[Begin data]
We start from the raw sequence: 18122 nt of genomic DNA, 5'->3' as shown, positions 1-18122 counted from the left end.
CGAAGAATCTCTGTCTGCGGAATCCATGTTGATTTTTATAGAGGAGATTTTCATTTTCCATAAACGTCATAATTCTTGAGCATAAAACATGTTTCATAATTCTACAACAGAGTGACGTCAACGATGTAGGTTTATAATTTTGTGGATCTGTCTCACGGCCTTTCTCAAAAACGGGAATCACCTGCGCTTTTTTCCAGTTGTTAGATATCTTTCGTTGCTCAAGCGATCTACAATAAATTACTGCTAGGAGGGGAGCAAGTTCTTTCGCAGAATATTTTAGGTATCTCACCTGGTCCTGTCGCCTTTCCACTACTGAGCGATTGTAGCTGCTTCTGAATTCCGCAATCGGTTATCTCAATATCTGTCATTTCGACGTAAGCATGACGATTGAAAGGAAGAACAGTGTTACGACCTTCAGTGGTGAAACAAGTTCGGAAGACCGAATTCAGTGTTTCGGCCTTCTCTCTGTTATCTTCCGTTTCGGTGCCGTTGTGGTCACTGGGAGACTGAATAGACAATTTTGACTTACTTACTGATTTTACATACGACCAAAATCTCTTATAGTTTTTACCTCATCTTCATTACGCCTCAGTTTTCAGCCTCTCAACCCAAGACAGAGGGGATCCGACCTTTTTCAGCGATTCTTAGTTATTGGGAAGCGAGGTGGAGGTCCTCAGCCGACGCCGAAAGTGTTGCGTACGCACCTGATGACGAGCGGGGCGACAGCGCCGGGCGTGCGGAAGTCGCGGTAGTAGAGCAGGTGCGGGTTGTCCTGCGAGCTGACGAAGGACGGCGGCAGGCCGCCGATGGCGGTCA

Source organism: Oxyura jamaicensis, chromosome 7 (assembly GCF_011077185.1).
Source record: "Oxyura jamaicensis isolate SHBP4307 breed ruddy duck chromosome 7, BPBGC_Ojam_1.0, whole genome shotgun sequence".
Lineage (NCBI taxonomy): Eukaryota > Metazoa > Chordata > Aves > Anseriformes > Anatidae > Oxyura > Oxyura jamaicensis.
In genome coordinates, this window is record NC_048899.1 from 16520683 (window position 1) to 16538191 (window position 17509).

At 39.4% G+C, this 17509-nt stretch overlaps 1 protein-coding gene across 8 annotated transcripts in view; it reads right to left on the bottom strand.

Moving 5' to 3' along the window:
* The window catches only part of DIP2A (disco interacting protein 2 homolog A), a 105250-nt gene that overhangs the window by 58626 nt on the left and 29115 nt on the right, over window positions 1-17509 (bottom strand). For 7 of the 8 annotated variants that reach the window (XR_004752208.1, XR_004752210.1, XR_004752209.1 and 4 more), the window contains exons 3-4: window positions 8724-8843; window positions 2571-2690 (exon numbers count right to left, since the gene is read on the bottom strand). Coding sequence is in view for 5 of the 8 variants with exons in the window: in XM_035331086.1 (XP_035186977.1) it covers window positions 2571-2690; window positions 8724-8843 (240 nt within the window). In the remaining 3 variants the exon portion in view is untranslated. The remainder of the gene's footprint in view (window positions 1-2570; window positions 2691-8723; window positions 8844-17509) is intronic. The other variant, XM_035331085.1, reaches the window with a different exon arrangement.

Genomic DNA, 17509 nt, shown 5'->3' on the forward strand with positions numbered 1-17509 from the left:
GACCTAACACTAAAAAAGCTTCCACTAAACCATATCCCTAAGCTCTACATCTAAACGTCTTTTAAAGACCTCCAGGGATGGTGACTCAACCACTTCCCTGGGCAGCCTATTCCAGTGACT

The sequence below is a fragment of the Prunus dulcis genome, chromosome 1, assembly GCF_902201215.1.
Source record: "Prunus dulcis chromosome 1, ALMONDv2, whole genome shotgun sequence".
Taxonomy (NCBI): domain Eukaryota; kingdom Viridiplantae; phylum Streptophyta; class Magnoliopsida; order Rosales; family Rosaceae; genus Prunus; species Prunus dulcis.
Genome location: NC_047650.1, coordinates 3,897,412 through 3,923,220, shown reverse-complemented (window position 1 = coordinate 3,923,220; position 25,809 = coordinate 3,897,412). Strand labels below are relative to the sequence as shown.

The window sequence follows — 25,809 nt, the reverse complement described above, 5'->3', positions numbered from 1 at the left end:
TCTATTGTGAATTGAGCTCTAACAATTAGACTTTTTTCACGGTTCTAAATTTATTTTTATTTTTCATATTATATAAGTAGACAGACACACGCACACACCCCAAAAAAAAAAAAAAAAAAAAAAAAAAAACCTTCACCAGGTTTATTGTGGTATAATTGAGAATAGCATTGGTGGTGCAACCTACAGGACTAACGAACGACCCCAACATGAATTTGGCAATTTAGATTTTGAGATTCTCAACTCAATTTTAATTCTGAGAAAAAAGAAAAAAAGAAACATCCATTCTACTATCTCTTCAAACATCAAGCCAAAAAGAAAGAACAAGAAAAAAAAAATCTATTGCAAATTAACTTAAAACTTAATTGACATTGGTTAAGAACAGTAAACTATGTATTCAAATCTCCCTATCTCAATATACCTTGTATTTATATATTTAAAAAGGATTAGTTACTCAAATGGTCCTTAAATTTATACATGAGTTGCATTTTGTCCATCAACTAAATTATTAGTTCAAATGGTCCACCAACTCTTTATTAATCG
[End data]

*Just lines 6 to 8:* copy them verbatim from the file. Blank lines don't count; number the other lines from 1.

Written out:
In genome coordinates, this window is record NC_048899.1 from 16520683 (window position 1) to 16538191 (window position 17509).

At 39.4% G+C, this 17509-nt stretch overlaps 1 protein-coding gene across 8 annotated transcripts in view; it reads right to left on the bottom strand.

Moving 5' to 3' along the window: